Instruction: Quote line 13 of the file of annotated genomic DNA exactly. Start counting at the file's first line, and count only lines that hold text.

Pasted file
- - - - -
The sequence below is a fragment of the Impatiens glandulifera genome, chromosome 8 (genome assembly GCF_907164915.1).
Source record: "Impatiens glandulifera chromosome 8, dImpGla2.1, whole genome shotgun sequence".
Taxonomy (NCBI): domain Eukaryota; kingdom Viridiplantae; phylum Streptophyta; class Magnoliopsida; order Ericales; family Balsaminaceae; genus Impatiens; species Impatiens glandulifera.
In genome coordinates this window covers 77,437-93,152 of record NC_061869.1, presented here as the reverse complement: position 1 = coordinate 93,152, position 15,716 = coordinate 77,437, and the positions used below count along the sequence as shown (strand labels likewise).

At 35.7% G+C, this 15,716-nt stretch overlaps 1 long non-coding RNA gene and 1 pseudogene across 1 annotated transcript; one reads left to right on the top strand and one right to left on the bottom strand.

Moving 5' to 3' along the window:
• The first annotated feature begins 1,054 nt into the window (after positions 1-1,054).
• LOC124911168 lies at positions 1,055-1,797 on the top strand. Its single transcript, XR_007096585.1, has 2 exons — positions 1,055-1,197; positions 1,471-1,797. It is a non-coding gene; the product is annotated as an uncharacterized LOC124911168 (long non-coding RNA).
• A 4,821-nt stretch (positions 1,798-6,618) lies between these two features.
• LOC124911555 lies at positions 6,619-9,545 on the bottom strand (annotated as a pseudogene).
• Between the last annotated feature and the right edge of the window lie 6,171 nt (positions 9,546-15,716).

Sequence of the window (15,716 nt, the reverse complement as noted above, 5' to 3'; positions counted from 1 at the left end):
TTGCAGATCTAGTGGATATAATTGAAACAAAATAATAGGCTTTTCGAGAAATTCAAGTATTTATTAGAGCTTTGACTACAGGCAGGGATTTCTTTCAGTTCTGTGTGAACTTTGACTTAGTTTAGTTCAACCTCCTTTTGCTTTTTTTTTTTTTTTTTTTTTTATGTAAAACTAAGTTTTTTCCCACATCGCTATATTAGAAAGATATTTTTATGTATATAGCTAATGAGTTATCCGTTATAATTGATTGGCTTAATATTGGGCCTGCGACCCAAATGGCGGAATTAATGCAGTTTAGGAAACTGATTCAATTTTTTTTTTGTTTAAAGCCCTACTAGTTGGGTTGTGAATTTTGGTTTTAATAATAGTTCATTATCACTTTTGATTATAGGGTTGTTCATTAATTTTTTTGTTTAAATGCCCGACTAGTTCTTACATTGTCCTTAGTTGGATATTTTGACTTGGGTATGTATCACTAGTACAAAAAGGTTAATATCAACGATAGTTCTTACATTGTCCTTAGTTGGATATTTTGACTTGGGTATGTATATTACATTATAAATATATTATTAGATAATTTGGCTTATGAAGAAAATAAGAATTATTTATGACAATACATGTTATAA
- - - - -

TTGCAGATCTAGTGGATATAATTGAAACAAAATAATAGGCTTTTCGAGAAATTCAAGTATTTATTAGAGCTTTGACTACAGGCAGGGATTTCTTTCAGTTCTGTGTGAACTTTGACTTAGTTTAGTTCAACCTCCTTTTGCTTTTTTTTTTTTTTTTTTTTTTATGTAAAACTAAGTTTTTTCCCACATCGCTATATTAGAAAGATATTTTTATGTATATAGCTAATGAGTTATCCGTTATAATTGATTGGCTTAATATTGGGCCTGCGACCCAAATGGCGGAATTAATGCAGTTTAGGAAACTGATTCAATTTTTTTTTTGTTTAAAGCCCTACTAGTTGGGTTGTGAATTTTGGTTTTAATAATAGTTCATTATCACTTTTGATTATAGGGTTGTTCATTAATTTTTTTGTTTAAATGCCCGACTAGTTCTTACATTGTCCTTAGTTGGATATTTTGACTTGGGTATGTATCACTAGTACAAAAAGGTTAATATCAACGATAGTTCTTACATTGTCCTTAGTTGGATATTTTGACTTGGGTATGTATATTACATTATAAATATATTATTAGATAATTTGGCTTATGAAGAAAATAAGAATTATTTATGACAATACATGTTATAA